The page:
Complex adaptive systems in nature thrive on diversity, and quantum leaders are adept at unleashing the power of diversity. Recent research has revealed that bringing together people with cognitive and identity diversity can lead to better performance on complex tasks or difficult problems.Footnote9 In the context of QL, diversity builds on cognitive and identity diversity to consider many other dimensions. Quantum leaders celebrate differences illuminated through diversity interactions that broaden their situational awareness, challenge assumptions, and embrace humility. They learn to appreciate that diversity results in a rich chorus of inner voices, intuition, creativity, and growth. In nature, homogeneous systems are very stable but slow to adapt. Quantum leaders poised at the edge of chaos hold homogeneity and diversity in a critical balance.

Foster a Culture of Connectedness

The principles of duality lead quantum leaders to focus on relationships among individuals in the broader organization, taking steps to ensure opportunities for interaction and collaboration and being less concerned with organizational hierarchies and role definitions. QL builds an organizational culture that values connectedness as part of the "way of doing things" at an institution. At its most fundamental level, this requires quantum leaders to see the world from a broad, relational, and compassionate perspective. They pay attention to facilitating ways the organization can be successful while preserving and guarding individual members' personal interests, and their leadership is an extension of the human goodness that is part of the fabric of the universe.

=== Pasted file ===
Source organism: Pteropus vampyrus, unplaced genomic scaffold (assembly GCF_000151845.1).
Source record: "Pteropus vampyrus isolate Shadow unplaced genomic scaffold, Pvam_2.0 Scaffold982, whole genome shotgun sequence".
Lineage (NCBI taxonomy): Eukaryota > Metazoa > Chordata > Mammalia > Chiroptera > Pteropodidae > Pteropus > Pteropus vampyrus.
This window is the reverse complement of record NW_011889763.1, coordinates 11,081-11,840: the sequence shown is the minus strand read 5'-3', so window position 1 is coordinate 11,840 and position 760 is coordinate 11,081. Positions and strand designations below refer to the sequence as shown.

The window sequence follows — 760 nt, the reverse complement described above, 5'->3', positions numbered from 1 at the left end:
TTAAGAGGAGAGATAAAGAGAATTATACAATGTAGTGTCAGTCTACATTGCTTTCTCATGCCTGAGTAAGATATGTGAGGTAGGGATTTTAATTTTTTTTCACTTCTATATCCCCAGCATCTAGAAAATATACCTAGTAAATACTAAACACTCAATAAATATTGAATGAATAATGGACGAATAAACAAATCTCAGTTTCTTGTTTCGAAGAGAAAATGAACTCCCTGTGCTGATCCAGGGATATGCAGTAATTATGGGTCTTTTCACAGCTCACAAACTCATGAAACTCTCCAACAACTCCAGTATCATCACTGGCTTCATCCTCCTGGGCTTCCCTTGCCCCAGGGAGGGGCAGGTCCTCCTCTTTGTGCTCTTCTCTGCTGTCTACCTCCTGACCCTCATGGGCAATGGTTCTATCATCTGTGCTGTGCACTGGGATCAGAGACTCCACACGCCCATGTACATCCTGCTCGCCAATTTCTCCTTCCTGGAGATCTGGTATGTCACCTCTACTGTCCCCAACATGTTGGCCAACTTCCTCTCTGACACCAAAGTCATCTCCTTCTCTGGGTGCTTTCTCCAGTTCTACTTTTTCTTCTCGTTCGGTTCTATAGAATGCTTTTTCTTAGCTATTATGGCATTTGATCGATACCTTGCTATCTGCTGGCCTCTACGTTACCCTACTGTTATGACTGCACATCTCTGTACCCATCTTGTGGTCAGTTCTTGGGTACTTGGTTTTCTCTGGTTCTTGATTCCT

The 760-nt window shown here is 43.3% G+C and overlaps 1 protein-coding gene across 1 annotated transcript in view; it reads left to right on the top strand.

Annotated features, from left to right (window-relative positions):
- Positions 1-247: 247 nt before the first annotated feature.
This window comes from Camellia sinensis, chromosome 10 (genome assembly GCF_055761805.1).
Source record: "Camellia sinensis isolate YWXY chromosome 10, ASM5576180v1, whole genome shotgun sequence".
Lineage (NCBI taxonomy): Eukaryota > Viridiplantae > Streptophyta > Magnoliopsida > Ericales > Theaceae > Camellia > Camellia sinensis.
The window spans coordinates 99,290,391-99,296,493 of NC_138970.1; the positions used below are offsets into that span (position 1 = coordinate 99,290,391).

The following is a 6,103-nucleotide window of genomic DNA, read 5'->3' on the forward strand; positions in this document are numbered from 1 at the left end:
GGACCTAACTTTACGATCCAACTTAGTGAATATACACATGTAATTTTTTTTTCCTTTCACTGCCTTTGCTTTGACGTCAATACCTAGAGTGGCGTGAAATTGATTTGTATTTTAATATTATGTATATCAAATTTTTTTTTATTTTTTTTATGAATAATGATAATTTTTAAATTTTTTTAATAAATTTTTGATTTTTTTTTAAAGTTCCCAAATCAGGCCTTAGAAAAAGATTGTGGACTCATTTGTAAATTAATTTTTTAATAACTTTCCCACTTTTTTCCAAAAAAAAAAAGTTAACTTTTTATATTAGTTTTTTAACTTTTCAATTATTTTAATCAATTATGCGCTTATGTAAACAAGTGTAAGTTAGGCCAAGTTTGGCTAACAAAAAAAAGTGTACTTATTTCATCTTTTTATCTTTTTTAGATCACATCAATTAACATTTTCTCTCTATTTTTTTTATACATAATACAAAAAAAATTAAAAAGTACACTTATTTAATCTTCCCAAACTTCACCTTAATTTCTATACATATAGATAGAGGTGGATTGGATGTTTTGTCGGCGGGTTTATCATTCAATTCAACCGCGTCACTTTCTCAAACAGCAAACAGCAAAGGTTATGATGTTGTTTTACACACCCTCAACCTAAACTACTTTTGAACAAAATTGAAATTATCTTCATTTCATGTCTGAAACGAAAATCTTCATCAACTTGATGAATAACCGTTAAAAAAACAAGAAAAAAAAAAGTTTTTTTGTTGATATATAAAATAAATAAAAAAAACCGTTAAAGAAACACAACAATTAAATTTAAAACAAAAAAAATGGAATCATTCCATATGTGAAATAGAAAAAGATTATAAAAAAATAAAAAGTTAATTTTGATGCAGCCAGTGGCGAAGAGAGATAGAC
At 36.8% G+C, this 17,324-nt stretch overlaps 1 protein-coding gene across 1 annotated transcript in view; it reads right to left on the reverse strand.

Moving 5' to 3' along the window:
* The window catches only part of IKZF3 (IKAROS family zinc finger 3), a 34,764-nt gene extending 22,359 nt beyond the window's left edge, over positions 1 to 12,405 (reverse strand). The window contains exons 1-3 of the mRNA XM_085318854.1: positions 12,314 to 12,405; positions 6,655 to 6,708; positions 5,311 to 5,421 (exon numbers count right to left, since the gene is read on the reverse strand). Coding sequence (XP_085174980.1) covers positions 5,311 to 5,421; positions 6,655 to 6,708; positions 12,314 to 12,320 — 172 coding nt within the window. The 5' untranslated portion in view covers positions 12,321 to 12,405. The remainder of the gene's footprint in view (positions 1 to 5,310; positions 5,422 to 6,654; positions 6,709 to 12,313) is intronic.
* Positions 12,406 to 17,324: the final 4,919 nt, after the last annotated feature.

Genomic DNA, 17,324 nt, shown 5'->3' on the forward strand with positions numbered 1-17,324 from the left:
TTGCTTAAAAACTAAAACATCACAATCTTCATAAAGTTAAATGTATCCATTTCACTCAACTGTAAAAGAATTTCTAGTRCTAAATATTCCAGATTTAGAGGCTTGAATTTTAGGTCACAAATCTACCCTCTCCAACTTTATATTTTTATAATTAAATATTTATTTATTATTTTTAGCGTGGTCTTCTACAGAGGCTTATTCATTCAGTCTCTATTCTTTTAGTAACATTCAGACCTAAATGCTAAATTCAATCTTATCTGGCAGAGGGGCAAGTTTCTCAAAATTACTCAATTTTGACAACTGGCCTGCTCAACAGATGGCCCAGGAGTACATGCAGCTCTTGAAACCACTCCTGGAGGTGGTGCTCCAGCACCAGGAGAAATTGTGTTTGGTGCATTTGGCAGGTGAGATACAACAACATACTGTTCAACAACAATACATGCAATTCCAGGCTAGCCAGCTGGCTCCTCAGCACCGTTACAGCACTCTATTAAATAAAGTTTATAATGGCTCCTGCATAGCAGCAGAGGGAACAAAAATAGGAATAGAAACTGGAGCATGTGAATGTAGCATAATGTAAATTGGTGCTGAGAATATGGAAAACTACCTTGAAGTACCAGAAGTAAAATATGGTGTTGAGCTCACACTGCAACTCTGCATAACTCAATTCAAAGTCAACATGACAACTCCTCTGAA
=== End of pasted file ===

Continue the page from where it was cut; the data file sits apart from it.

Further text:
Summary

CIOs are increasingly challenged to lead Dx efforts in their institutions. While the pandemic introduced chaos, it also introduced CIOs and institutional leaders to new ways of thinking and acting that helped institutions to transform quickly around digitally enabled strategies. Indeed, the pandemic triggered a "quantum leap" to new paradigms, worldviews, and dimensions of reality. The evolving new normal in higher education requires CIOs to reconsider mechanistic and reductionist Newtonian leadership models in favor of multidimensional QL.